A high-level panel chaired by the cabinet secretary recently convened to iron out various regulatory and administrative issues so that the proposal could be submitted for approval to the disinvestment group of ministers or the Alternative Mechanism (AM).
According to sources, the NITI Aayog presented a few bank names for privatisation to the Core Group of Secretaries on Disinvestment chaired by Cabinet Secretary in April in response to a declaration made by Finance Minister Nirmala Sitharaman in her 2021 budget presentation.
According to sources, the high-level committee met on Thursday, June 24, to review the NITI Aayog’s proposal, and after tying up any loose ends, the panel will forward the names of the selected PSU banks to AM for consideration.
The cabinet secretary chairs the panel, which comprises secretaries from the departments of Economic Affairs, Revenue, Expenditure, Corporate Affairs, and Legal Affairs, as well as the secretary of Administrative Affairs. The panel also includes the secretary of the Department of Public Enterprises and the Department of Investment and Public Asset Management (DIPAM).
According to sources, the committee also looked into issues about the preservation of workers’ rights in banks that are slated for privatisation. Following AM approval, it will be submitted to the Union Cabinet, chaired by the Prime Minister, for final approval. After cabinet approval, regulatory reforms to aid privatisation would be implemented.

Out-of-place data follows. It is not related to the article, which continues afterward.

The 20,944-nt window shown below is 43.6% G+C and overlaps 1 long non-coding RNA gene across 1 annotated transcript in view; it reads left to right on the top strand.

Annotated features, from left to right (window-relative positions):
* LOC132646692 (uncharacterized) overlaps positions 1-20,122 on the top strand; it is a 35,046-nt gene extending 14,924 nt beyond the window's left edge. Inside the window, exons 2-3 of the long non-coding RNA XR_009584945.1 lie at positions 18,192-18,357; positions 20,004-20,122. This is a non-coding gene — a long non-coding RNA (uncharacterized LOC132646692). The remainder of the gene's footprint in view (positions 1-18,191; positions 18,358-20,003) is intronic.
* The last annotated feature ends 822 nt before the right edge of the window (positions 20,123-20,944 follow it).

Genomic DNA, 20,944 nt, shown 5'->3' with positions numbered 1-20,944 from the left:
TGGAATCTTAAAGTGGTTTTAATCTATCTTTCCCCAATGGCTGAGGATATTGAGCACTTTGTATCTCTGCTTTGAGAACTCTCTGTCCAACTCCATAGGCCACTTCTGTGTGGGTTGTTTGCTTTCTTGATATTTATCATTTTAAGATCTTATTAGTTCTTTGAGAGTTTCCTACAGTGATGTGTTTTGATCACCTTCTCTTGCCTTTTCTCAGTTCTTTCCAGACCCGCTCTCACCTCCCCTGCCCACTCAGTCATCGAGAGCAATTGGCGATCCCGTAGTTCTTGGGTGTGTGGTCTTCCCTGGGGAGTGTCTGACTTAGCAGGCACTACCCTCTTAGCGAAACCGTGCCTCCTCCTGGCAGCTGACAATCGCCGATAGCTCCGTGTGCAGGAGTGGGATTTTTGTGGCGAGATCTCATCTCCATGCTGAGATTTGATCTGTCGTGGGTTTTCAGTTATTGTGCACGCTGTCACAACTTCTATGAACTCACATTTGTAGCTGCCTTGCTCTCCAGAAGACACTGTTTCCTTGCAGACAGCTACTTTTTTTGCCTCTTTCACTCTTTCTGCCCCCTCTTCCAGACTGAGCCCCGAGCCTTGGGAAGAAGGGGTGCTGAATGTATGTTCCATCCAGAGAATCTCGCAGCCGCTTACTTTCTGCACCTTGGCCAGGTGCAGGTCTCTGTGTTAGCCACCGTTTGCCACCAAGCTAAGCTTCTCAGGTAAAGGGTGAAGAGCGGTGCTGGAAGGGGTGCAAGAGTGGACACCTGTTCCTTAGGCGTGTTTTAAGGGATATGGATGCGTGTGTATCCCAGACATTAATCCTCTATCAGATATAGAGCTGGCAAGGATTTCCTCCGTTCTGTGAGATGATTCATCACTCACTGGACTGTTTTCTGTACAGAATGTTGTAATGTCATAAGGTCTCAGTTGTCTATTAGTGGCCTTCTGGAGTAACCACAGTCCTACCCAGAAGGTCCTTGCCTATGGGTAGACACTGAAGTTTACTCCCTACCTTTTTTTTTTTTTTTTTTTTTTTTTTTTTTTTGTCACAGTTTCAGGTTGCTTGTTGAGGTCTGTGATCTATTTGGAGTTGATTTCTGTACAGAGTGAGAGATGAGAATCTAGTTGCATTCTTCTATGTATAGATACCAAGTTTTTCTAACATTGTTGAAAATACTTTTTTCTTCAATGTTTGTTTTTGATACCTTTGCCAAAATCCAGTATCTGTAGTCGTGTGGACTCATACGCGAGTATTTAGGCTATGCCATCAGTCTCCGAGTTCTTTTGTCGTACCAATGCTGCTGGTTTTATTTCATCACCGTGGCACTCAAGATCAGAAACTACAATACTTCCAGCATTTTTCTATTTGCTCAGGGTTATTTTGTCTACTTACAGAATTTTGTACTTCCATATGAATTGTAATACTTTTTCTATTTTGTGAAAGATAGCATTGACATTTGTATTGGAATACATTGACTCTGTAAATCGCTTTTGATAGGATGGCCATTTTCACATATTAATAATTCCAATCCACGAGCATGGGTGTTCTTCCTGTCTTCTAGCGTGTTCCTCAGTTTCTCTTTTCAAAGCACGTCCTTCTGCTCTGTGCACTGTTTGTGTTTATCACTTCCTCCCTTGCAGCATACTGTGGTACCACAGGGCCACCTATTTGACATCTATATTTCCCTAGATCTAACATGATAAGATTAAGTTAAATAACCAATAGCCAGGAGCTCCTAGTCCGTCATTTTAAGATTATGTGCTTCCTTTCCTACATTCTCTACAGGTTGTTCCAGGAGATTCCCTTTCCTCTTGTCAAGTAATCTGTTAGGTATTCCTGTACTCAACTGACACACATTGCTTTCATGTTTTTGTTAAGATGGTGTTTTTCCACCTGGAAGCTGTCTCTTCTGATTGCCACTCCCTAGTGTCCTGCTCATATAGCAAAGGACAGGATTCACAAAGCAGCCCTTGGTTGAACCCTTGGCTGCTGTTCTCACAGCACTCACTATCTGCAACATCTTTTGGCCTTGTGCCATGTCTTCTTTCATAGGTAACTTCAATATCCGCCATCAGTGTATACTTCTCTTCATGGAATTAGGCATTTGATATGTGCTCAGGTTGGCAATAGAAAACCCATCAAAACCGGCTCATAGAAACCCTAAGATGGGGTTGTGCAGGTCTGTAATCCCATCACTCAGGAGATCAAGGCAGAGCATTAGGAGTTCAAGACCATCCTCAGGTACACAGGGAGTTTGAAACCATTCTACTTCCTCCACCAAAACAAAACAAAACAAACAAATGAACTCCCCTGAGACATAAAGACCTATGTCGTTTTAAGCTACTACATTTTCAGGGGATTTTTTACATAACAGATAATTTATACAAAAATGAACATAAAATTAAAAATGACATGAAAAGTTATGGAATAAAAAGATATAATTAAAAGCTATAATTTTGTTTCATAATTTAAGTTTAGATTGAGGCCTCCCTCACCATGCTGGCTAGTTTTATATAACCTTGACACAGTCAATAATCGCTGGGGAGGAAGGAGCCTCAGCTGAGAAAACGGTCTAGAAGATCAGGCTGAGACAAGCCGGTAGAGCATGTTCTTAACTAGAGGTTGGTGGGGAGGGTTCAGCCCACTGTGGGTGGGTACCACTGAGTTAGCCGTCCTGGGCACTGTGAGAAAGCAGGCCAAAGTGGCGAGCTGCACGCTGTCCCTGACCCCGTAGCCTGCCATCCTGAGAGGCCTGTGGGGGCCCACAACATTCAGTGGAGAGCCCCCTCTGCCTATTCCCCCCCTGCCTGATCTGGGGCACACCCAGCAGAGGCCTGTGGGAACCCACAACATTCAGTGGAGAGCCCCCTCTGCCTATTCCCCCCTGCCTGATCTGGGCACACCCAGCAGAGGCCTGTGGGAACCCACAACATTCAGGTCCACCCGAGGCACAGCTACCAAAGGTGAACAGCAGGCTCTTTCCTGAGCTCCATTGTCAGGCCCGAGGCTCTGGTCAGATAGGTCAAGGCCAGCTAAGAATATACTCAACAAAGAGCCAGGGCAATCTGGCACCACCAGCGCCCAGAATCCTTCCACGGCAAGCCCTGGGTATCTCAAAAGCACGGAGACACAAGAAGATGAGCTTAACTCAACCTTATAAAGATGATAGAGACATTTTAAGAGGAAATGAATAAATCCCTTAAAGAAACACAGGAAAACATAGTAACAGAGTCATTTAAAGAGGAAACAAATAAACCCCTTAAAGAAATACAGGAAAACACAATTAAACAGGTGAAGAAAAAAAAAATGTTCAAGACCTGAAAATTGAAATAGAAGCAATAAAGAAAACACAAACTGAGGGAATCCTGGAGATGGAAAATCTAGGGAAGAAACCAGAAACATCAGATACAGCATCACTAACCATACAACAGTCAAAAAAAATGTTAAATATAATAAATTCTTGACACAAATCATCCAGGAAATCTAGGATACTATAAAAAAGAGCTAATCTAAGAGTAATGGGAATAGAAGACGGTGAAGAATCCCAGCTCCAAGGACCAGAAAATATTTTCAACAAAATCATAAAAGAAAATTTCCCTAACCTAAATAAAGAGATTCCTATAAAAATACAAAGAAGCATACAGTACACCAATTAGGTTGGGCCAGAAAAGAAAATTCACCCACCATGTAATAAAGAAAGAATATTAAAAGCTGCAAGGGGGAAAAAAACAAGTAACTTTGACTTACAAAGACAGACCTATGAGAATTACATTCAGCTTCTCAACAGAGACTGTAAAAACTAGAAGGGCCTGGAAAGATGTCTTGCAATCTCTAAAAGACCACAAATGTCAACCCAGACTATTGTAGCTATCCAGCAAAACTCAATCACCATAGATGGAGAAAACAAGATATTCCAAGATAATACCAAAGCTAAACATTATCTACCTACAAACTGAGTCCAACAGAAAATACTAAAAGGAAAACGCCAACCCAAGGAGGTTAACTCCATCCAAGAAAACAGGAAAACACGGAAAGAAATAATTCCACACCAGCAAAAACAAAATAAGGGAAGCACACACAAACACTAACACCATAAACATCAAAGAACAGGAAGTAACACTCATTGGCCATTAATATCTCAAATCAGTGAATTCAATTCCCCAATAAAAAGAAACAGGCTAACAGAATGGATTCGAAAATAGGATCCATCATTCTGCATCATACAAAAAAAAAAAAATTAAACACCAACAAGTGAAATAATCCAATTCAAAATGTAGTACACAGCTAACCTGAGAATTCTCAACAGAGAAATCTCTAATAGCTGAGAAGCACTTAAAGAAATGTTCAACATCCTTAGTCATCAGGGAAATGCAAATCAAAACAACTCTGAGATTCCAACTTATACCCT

The Central Bank of India and Indian Overseas Bank have been mentioned as prospective privatisation candidates.
The government has set aside Rs 1.75 lakh crore for share sales in public sector businesses and financial institutions, including two PSU banks and one insurance company, during the current fiscal year. It is less than the Rs 2.10 lakh crore set aside for CPSE divestment the previous year.
In her Budget Speech on February 1, Sitharaman stated that the government wants to privatise two public sector banks (PSBs) and one general insurance firm in 2021-22.
Last year, the government merged ten public sector banks into four, reducing the overall number of PSBs from 27 in March 2017 to 12. In the previous four years, the government has consolidated 14 public-sector banks.
In April of last year, the government carried out the largest-ever consolidation exercise in the public sector banking market, merging six PSU institutions into four in an effort to make them more globally competitive.